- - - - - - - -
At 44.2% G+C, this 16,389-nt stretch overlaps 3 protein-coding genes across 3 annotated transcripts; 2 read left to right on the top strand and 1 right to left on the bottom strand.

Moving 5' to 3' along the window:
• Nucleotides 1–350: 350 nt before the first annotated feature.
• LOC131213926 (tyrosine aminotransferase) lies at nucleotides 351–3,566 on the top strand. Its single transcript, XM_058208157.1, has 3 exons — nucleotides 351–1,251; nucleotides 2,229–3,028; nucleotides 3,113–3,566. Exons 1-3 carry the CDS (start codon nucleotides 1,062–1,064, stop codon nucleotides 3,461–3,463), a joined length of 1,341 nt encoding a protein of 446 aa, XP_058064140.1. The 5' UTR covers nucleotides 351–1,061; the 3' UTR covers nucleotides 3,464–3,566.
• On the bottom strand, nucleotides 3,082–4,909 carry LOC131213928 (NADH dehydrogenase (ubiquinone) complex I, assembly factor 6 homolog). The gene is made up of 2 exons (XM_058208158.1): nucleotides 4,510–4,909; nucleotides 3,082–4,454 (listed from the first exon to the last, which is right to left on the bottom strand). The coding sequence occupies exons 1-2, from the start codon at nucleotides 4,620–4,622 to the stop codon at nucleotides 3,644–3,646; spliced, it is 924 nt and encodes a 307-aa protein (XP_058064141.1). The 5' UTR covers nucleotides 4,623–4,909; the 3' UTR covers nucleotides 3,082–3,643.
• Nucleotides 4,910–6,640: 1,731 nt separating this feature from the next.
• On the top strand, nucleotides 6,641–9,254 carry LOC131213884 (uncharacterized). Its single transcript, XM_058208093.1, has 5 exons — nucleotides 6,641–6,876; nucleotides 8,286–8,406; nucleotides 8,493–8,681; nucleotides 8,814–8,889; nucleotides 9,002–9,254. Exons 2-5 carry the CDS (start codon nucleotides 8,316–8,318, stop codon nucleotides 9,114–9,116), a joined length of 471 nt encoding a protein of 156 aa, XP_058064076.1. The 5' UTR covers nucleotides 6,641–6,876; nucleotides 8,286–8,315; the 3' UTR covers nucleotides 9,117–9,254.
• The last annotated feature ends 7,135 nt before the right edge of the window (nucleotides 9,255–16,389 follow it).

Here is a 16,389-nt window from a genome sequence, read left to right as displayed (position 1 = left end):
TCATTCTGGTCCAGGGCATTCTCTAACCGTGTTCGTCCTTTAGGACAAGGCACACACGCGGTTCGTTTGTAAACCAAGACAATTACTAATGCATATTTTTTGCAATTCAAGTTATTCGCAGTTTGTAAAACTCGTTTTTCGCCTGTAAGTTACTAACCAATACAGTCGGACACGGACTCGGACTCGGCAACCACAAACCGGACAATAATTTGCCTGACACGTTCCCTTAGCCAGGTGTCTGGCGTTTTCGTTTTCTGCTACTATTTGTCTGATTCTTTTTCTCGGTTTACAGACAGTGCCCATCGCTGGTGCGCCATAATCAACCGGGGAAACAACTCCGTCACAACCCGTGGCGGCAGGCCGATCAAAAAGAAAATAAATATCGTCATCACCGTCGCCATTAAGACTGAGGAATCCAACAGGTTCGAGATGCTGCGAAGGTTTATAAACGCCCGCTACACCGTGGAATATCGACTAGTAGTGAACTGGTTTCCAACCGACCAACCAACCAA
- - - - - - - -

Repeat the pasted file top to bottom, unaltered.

At 44.2% G+C, this 16,389-nt stretch overlaps 3 protein-coding genes across 3 annotated transcripts; 2 read left to right on the top strand and 1 right to left on the bottom strand.

Moving 5' to 3' along the window:
• Nucleotides 1–350: 350 nt before the first annotated feature.
• LOC131213926 (tyrosine aminotransferase) lies at nucleotides 351–3,566 on the top strand. Its single transcript, XM_058208157.1, has 3 exons — nucleotides 351–1,251; nucleotides 2,229–3,028; nucleotides 3,113–3,566. Exons 1-3 carry the CDS (start codon nucleotides 1,062–1,064, stop codon nucleotides 3,461–3,463), a joined length of 1,341 nt encoding a protein of 446 aa, XP_058064140.1. The 5' UTR covers nucleotides 351–1,061; the 3' UTR covers nucleotides 3,464–3,566.
• On the bottom strand, nucleotides 3,082–4,909 carry LOC131213928 (NADH dehydrogenase (ubiquinone) complex I, assembly factor 6 homolog). The gene is made up of 2 exons (XM_058208158.1): nucleotides 4,510–4,909; nucleotides 3,082–4,454 (listed from the first exon to the last, which is right to left on the bottom strand). The coding sequence occupies exons 1-2, from the start codon at nucleotides 4,620–4,622 to the stop codon at nucleotides 3,644–3,646; spliced, it is 924 nt and encodes a 307-aa protein (XP_058064141.1). The 5' UTR covers nucleotides 4,623–4,909; the 3' UTR covers nucleotides 3,082–3,643.
• Nucleotides 4,910–6,640: 1,731 nt separating this feature from the next.
• On the top strand, nucleotides 6,641–9,254 carry LOC131213884 (uncharacterized). Its single transcript, XM_058208093.1, has 5 exons — nucleotides 6,641–6,876; nucleotides 8,286–8,406; nucleotides 8,493–8,681; nucleotides 8,814–8,889; nucleotides 9,002–9,254. Exons 2-5 carry the CDS (start codon nucleotides 8,316–8,318, stop codon nucleotides 9,114–9,116), a joined length of 471 nt encoding a protein of 156 aa, XP_058064076.1. The 5' UTR covers nucleotides 6,641–6,876; nucleotides 8,286–8,315; the 3' UTR covers nucleotides 9,117–9,254.
• The last annotated feature ends 7,135 nt before the right edge of the window (nucleotides 9,255–16,389 follow it).

Here is a 16,389-nt window from a genome sequence, read left to right as displayed (position 1 = left end):
TCATTCTGGTCCAGGGCATTCTCTAACCGTGTTCGTCCTTTAGGACAAGGCACACACGCGGTTCGTTTGTAAACCAAGACAATTACTAATGCATATTTTTTGCAATTCAAGTTATTCGCAGTTTGTAAAACTCGTTTTTCGCCTGTAAGTTACTAACCAATACAGTCGGACACGGACTCGGACTCGGCAACCACAAACCGGACAATAATTTGCCTGACACGTTCCCTTAGCCAGGTGTCTGGCGTTTTCGTTTTCTGCTACTATTTGTCTGATTCTTTTTCTCGGTTTACAGACAGTGCCCATCGCTGGTGCGCCATAATCAACCGGGGAAACAACTCCGTCACAACCCGTGGCGGCAGGCCGATCAAAAAGAAAATAAATATCGTCATCACCGTCGCCATTAAGACTGAGGAATCCAACAGGTTCGAGATGCTGCGAAGGTTTATAAACGCCCGCTACACCGTGGAATATCGACTAGTAGTGAACTGGTTTCCAACCGACCAACCAACCAA